Volkswagen Virtus first-drive review: The sedan your garage deserves
One sedan to rule them all, one sedan to find them. One sedan to bring them all, and in the darkness bind them. The sedan space may have been in the dark in the Indian car market in recent times but the all-new Volkswagen Virtus has long been promising to create a renaissance for the segment here. The challenge being thrown is as much to the existing crop of mid-size sedans already available as it is to a near frenzied craze for SUVs of all shapes, sizes and at varying price points. But for any sedan to not just lead in its own segment but fend off rivals in other segments, it needs to strike that perfect balance between styling, features, comfort and capable drive traits - all at a price point that doesn't put off the sentiments.
For Volkswagen in India, there have been many chapters to its sedan tale but none that has been remarkably well received. Whether it was the Ameo or the Vento or even the far more premium Jetta and Passat - the strong intent was met only with a lackluster response. But ever so often a model comes in with a fresh breath of air and in that sense, the Volkswagen Virtus is promising more of a storm than a gentle breeze. Will the Virtus manage to prop up Volkswagen to the pedestal of a rather tiny empire called sedans? In the words of Gandalf - Have patience. Go where you must go, and hope!
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But you don't have to go anywhere and definitely don't need to hope one way or another because we recently landed in Amritsar to test drive the Volkswagen Virtus. The stretch running parallel to the India-Pakistan border near Attari evoked emotions of various kinds but it is the Virtus that sought to wage the biggest war Volkswagen may have ever had to wage in the country.
Here's the first-drive, road-test review of the all-new Volkswagen Virtus:
Volkswagen Virtus - sporty sedans scream style
The Virtus is one of the better looking sedans one would find in the market at present. With ample amounts of Jetta cues on the exterior styling, the car manages to strike a perfect balance between traditional Volkswagen aesthetics and youthful curvature. So while the straight lines on the grille and bonnet are trademark VW, the sleek L-shaped LED DRLs and head light units are massively appealing. So while the single slat grille is something we have seen in past models, the tactful use of chrome surrounds and a wide air dam with fog lamps on the bumper lend it a strong face.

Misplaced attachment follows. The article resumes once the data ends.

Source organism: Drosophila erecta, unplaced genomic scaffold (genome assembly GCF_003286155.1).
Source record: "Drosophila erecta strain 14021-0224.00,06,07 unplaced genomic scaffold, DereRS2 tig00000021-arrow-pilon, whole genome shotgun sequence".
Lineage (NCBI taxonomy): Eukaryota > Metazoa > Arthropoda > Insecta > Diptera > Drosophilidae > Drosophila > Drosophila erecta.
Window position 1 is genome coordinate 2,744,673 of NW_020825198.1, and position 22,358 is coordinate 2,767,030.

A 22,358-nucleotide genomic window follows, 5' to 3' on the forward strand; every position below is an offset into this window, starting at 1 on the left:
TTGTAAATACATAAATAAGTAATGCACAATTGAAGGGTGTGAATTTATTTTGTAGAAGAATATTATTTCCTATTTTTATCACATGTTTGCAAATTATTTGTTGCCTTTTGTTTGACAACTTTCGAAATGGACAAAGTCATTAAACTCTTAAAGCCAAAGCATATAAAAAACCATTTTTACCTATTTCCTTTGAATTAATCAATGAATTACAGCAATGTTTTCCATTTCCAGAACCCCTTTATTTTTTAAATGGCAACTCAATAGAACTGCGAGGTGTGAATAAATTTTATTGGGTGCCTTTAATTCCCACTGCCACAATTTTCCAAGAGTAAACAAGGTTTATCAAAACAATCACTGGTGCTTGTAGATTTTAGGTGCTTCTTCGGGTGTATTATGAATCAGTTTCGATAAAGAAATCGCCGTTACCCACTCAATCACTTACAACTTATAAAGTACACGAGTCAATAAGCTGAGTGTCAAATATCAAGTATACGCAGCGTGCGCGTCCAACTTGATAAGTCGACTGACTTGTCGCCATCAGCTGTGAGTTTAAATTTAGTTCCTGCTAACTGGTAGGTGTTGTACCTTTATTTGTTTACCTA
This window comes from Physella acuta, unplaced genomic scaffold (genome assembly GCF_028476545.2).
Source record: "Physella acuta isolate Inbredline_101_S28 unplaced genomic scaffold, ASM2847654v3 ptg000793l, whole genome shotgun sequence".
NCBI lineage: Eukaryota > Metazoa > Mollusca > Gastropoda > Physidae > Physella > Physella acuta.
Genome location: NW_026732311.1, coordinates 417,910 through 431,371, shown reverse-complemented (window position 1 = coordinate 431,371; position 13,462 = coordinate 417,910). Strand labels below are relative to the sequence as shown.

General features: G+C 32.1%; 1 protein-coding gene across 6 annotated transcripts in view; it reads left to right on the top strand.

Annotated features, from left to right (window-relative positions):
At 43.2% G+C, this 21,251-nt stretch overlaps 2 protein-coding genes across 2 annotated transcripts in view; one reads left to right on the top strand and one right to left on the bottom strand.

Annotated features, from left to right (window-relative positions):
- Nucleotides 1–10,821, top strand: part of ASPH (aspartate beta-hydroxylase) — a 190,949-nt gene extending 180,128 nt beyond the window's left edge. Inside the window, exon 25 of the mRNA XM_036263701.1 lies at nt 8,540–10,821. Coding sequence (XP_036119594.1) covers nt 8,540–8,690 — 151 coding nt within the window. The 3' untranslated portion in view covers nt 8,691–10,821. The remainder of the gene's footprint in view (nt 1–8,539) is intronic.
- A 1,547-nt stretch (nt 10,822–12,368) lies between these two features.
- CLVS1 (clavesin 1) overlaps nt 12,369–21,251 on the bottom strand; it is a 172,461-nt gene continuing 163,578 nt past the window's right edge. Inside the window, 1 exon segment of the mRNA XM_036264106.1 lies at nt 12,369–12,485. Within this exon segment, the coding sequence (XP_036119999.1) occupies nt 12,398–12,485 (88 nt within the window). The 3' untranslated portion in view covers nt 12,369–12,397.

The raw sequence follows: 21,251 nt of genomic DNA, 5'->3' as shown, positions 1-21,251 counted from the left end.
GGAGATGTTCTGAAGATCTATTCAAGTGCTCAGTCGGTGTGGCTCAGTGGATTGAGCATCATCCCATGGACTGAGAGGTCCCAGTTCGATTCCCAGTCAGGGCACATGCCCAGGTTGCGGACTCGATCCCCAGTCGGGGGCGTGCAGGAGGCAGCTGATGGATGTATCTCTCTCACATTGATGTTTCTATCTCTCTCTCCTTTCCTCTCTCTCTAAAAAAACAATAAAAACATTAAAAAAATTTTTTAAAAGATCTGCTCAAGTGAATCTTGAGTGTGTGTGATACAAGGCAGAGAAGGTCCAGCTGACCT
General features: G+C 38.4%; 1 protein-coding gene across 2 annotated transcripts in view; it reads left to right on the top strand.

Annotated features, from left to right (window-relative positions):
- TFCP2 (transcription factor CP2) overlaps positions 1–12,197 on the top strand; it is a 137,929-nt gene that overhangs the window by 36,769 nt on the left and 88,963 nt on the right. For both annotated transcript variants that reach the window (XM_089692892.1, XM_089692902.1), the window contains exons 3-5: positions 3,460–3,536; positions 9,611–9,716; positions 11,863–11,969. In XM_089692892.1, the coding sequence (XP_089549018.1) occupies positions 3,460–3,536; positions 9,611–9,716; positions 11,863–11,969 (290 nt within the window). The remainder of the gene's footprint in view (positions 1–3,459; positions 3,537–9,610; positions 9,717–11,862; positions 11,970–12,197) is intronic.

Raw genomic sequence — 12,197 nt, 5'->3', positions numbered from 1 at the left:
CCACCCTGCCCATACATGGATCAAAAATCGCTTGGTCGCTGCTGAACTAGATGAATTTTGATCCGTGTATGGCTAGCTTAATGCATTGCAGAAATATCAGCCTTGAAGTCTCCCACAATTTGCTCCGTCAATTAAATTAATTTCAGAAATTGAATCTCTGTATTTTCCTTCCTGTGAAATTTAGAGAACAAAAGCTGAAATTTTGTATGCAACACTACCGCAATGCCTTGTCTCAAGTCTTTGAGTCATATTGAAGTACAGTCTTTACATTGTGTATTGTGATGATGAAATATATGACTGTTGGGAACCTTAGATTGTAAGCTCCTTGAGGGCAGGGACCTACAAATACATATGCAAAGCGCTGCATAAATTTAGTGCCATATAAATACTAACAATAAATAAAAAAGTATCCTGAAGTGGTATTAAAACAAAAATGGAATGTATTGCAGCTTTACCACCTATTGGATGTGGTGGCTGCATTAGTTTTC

|Volkswagen Virtus||Skoda Slavia|
|Length||4,561 mm||4,561 mm|
|Width||1,752 mm||1,752 mm|
|Height||1,487 mm||1,507 mm|
|Wheelbase||2,651 mm||2,651 mm|
In fact the large size of the bumper at the front goes a long way in lending the vehicle a more pronounced look. This is more appealing on the GT Line - officially called Performance Line - than on the Dynamic Line, and yes, there are two broad trims that each have their unique bits.
The Virtus in GT Line stands on 16-inch blackened alloy wheels, has a ‘GT Line’ badge on the front fender, chrome inserts on the door handles, chrome underline all across the window stretch and a dual-tone roof treatment in black. To further enhance the sportier appeal, the headlights have black masking, gets a lip spoiler at the rear and red brake calipers.
The Dynamic Line is slightly more sober but only in comparison. Chrome is still used as much as it is on the GT Line, and as tastefully as on the GT Line. The blackened LED rear lights are also common.
While we keep highlighting how looks of any car model can be very subjective, the Virtus is a good example of how to march on with the times while still holding firm to inherent styling dynamics that have long defined VW models.
Volkswagen Virtus - cabin clicks class considerations
Step inside the Virtus and here's where things get a bit tricky to explain. Much like what we saw on the Taigun, the Virtus GT Line also makes use of insert colours on the dashboard that is the same as the body colour on the outside. Personally, it continues to look extremely tacky even if the continuation means it is something that's working for VW. The same Cherry Wine Red colour on the outside that gives Virtus so much character looks oh so wannabe when used on the inserts. Thank the heavens that the Dynamic Line has a far more sober shade of grey-ish silver on the panel inserts here.
The use of hard plastics on the dashboard and on the doors, however, is common to both, and frankly, take away a substantial chunk from the otherwise premium appeal of the cabin. I mean you have a splendid piano black finish on the dash and the center console, a well-appointed touch panel for controlling the air conditioning, a flat-bottomed control-mounted steering wheel and two vivid screens - why not go easy with the plastics?